SV May Queen: Australia’s Oldest Sail Trading Vessel Undergoes Maintenance at Domain Slip

SV May Queen’s ongoing maintenance schedule has highlighted the dedication of its volunteer crew and TasPorts’ significant role in preserving Tasmania’s maritime history.


12 June 2024

SV May Queen, built in 1867, holds the title of Australia’s oldest sail trading vessel and is one of the few remaining wooden ships of its era still afloat worldwide. This historic vessel is currently undergoing essential maintenance at the Domain Slip to ensure its continued preservation and conservation.

Transporting the May Queen, a vessel without a motor, from its home at Constitution Dock to the Domain Slip was no small feat. It required the vessel to be towed and then carefully maneuvered into place by punts. The vessel will be on the slip for two weeks, during which a dedicated team of four volunteers will carry out the necessary work, underscoring the unique challenges of maintaining such a historic vessel.

At the heart of the May Queen's preservation efforts are the dedicated volunteers, some of whom have been working on the vessel for decades. Graham Roberts and Phillip Calvert, both in their 80s, have been steadfast in their commitment to the vessel's upkeep for 20 and 10 years, respectively. Their dedication is a testament to the importance of the May Queen's preservation. Graham shared, "With two new young guns volunteering on the crew, we hope to repaint the 21.5m Tasmanian blue gum and stringy bark hull with antifoul paint from the rubbing strip to the keel after using a high-pressure wash to blast mussels and other debris off the hull and sealing any identified leaks."

Once the May Queen returns to Constitution Dock, the volunteer crew will sand the Celery Top Pine deck floor before sealing it to protect against rain and wear, followed by caulking with a bitumen product. Additionally, a new canvas cover has been specially ordered to replace the existing hold cover that has been in place for over 30 years.

Phillip Calvert, a member of the volunteer crew, expressed the team's need for more ‘hands on deck’. "We would greatly appreciate more volunteers to assist with the May Queen’s preservation – if anyone is interested, please come and visit us when we’re back at Con Dock! Your support can make a significant difference in our preservation efforts."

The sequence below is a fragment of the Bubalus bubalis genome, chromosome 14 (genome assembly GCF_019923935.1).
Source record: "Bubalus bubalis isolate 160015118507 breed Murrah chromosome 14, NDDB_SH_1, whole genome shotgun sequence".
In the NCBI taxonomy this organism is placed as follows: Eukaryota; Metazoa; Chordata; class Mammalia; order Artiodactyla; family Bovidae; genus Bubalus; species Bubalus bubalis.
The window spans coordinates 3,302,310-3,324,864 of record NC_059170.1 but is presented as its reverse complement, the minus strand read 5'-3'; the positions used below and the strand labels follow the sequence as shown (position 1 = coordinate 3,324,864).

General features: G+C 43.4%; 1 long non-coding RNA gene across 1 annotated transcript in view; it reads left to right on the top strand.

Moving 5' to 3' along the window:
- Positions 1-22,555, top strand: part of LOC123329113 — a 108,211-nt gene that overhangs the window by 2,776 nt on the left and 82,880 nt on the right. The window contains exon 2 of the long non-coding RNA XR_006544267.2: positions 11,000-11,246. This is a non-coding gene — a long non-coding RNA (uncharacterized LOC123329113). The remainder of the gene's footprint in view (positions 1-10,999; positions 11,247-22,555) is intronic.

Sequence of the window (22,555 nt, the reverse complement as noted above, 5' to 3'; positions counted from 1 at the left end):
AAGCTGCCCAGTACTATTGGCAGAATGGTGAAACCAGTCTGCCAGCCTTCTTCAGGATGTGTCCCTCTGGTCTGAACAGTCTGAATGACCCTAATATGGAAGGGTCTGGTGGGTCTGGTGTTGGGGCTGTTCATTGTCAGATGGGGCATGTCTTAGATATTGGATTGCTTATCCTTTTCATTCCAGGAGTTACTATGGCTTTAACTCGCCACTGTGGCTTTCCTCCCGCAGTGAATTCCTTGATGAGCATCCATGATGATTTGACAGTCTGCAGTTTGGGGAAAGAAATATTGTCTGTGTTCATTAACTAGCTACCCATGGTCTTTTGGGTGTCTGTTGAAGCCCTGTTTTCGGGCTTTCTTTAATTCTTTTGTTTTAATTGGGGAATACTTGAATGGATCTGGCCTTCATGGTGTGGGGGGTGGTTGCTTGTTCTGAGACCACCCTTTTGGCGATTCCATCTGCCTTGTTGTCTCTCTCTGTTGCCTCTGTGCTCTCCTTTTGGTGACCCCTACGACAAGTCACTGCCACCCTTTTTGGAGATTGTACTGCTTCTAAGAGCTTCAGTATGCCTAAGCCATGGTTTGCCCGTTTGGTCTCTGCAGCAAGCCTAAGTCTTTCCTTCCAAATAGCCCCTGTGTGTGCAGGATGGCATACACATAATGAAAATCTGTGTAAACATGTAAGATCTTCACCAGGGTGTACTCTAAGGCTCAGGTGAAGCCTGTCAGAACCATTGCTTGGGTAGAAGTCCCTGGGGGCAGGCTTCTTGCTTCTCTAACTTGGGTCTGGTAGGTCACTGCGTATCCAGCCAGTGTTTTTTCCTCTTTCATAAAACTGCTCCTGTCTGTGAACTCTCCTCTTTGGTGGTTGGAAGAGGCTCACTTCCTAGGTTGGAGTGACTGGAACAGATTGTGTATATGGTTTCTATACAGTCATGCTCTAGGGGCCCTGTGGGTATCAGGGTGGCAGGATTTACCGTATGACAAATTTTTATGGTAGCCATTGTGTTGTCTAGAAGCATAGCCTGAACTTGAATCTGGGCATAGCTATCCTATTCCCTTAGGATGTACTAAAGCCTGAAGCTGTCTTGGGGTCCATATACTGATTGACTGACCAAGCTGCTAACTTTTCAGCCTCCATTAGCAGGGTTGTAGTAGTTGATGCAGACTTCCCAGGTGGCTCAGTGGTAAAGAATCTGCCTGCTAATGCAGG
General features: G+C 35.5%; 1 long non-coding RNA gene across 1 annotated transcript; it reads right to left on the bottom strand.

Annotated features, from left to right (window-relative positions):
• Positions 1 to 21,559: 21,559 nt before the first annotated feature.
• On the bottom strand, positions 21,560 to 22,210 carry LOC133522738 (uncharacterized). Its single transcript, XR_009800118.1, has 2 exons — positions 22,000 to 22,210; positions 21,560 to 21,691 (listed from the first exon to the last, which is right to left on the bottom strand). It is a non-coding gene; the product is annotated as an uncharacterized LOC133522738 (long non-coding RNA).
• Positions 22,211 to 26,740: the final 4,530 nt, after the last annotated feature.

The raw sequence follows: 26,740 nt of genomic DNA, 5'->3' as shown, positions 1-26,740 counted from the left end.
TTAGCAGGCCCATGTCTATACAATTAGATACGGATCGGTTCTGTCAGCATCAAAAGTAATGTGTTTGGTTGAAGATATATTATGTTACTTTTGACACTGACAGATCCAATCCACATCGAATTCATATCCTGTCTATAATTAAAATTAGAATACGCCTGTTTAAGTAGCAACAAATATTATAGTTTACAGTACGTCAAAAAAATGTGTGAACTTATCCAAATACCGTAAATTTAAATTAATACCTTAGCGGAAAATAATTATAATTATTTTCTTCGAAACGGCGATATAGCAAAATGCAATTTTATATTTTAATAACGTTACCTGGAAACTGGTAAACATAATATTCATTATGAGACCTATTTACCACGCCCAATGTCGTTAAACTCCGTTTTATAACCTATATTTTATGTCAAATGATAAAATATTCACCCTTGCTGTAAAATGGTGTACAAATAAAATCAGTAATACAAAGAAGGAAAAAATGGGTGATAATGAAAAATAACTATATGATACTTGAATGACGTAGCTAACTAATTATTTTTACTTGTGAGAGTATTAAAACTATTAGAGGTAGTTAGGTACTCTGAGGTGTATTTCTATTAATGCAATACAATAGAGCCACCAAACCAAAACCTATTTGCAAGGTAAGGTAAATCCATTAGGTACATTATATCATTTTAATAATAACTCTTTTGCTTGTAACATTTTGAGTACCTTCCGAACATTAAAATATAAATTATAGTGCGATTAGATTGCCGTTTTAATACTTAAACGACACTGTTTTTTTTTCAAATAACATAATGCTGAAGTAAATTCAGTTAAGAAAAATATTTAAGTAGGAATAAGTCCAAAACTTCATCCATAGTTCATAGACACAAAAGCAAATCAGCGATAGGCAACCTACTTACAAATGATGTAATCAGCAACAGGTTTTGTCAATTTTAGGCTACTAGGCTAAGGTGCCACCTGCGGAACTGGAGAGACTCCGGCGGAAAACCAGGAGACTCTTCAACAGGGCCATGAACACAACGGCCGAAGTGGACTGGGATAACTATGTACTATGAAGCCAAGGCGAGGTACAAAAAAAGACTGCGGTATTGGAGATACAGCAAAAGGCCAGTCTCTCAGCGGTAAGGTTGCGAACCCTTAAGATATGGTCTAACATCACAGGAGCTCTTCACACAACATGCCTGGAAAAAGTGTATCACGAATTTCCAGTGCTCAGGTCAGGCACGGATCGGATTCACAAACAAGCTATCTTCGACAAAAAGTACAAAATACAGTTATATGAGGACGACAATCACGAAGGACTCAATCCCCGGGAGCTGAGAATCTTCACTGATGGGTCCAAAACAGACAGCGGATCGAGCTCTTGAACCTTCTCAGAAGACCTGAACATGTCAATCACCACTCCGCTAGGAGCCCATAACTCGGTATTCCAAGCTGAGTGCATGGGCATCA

TasPorts' partnership with the May Queen Trust, providing berthing facilities for the SV May Queen at Constitution Dock and contributing to its annual maintenance, underscores the importance of preserving Tasmania’s rich maritime history. TasPorts, along with its predecessors, the Marine Board of Hobart and Hobart Ports Corporation, has a long-standing relationship with the May Queen, offering similar support for nearly 50 years.

This partnership is one of many that TasPorts holds across Tasmania. For more information, please visit our Community Engagement and Partnerships page.

A fuller history is available here, and to discover more, The Wake of the May Queen documentary can be purchased here.


Built at Franklin on the banks of the Huon River in Tasmania’s south in 1867, the SV May Queen’s working life spanned a century, carrying loads of timber and general cargo up and down the River Derwent, the D’Entrecasteaux Channel and the Huon River.

The Chesterman Company sold the May Queen to Henry Jones & Co, before it was gifted to the Tasmanian Government in early 1974. Who, in turn, handed her to the Marine Board of Hobart.

The Marine Board of Hobart completed a restoration in the late 1970s and continued to maintain the vessel for many years. Of the many crucial decisions made during the repair, the decision to fabricate and install a steel ‘slipper’ to the keel and exterior was an engineering feat and stopped the hogging of the vessel. All the parts going into the restoration, including the topmasts, spars and rigging, were fabricated by the Marine Board.

The May Queen spent the following two decades berthed within Constitution Dock, before beginning to deteriorate once again.

Recognising that the ongoing costs and labour requirements would be extensive, in 1997, Hobart Ports Corporation passed the May Queen to the newly formed May Queen Trust.

Over the next eight years, a tireless restoration team, using detailed knowledge of traditional methods and some island ingenuity, slowly uncovered the beautiful old May Queen and brought her back to life. In 2003, in global recognition for the outstanding preservation and restoration effort, she was awarded the prestigious Maritime Heritage Award by the World’s Ship Trust.